Huntington Society of Canada Winter 2018 Horizon Article

Going to Court to Protect Genetic Fairness
By Julie Stauffer as written in the Winter 2018 issue of Horizon

In May 2017, the Genetic Non-Discrimination Act (GNA) received royal assent – was passed into law – and for a few brief hours, we celebrated that landmark achievement. The next day, however, the federal cabinet said they would refer the new law to the Supreme Court.

Two steps forward, one step back.

The cabinet hasn’t followed through on that yet, but as we described in the last issue of Horizon, the Quebec government has decided to challenge the new law. If the Quebec court of Appeals rules against the GNA, the case will automatically go to the Supreme Court of Canada.

Bev Heim-Myers, CEO of the Huntington Society of Canada and Chair of the Canadian Coalition for Genetic Fairness (CCGF), believes this move is probably driven by the insurance industry – and that’s simply not acceptable. “We should not overturn this law and put the interests of the insurance industry above the interests of all Canadians,” she says.

Rest assured, we’re taking action. The CCGF has been granted official intervenor status so that we can argue why the court should uphold a law that received all-party support and the backing of Canadians across the country.

The Canadian Human Rights Commission will also argue in favour of upholding the current law, but British Columbia’s Attorney General, the Attorney General of Canada, and the Canadian Life and Health Insurance Association will take the other side.

We’re working with our lawyer to prepare our written submission and oral arguments to the Quebec Court of Appeals. If the case ends up going to the Supreme Court, we’ll continue our vigorous advocacy there. “We are not going to give this up,” says Bev. “This is much too important for all Canadians.”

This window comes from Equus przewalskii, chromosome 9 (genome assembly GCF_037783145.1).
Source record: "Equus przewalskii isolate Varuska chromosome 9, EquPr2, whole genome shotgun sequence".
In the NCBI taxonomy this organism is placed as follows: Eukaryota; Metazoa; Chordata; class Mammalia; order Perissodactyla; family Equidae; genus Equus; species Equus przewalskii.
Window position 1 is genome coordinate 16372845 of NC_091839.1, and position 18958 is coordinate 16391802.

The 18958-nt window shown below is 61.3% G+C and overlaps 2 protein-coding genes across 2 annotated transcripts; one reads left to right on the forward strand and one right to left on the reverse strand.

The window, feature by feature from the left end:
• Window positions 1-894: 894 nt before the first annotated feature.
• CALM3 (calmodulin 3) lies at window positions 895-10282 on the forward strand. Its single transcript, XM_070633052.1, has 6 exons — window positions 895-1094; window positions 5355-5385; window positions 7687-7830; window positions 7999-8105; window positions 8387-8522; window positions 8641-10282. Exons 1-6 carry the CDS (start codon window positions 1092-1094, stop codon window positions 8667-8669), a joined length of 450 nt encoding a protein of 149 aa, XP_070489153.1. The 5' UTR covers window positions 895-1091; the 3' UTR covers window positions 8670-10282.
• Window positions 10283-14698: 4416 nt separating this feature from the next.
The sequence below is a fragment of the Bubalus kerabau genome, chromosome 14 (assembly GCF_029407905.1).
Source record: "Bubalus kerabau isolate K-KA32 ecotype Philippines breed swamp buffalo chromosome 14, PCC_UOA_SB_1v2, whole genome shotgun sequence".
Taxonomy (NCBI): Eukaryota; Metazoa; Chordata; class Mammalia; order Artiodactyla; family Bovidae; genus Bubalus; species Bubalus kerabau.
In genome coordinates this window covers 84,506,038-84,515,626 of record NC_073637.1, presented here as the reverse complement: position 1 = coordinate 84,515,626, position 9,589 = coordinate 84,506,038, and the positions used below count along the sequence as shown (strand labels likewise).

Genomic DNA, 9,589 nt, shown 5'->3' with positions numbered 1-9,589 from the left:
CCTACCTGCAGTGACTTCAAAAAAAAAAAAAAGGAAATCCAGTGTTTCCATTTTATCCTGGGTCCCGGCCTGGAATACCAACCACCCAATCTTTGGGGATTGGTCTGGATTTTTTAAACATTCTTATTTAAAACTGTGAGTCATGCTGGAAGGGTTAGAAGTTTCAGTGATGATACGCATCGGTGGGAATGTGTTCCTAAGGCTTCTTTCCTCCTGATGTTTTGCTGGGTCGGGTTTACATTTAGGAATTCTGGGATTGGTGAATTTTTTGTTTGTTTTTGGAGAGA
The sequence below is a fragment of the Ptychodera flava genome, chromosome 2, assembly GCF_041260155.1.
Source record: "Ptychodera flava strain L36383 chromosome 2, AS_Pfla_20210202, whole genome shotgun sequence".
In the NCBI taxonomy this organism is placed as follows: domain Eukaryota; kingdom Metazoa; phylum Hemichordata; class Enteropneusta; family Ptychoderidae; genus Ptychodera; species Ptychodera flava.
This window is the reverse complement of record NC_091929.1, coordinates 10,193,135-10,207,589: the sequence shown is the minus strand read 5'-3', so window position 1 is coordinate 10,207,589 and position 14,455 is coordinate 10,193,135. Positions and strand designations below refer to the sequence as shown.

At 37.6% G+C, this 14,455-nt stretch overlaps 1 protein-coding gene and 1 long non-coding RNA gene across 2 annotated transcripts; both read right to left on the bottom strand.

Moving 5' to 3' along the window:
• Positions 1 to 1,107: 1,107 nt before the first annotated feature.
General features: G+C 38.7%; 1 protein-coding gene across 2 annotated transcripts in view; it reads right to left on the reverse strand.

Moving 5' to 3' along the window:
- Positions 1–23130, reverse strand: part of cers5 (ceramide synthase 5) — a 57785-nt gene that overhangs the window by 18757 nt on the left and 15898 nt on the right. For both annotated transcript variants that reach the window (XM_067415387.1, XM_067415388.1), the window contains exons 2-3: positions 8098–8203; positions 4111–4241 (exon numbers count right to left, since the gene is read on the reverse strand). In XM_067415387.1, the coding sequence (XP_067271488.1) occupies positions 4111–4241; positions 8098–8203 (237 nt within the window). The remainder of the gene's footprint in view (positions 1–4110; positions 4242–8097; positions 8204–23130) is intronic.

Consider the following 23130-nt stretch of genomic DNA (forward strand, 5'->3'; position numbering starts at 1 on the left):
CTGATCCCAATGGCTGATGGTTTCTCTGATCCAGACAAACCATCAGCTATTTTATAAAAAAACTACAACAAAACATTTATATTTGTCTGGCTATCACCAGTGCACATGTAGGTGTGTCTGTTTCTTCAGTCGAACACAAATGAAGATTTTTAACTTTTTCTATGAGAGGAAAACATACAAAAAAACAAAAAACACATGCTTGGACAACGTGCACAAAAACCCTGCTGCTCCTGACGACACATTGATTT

In the meantime, what does this mean for your genetic test information?

Right now, the GNA is law, and that protects your genetic test information, no matter where in the country you live.

If the law ends up being overturned – something we’ll be working very hard to prevent – any test results you get between now and then will probably stay protected, according to the experts we’ve talked to. Unfortunately, that’s not one hundred percent guaranteed.

As a measure of protection, we’re suggesting healthcare providers put a note on your file with the date of the results and instructions not to share them with anyone without your explicit written consent.

Ultimately, every person who is considering genetic testing will need to decide for themselves whether now is the right time to go ahead.

“This is far beyond the interests of the insurance industry,” says Bev. “They have survived in other jurisdictions that protected genetic test information. The GNA is about protecting your genetic information from employers, landlords, schools or anyone who chooses to use it against you.”

For now, your genetic test information is protected. Help keep it that way! Let your MP and the Prime Minister know how important this is to you. Write them a letter to ask them to honour Canada’s new Genetic Non-Discrimination Act and protect the interests of Canadians across the country.

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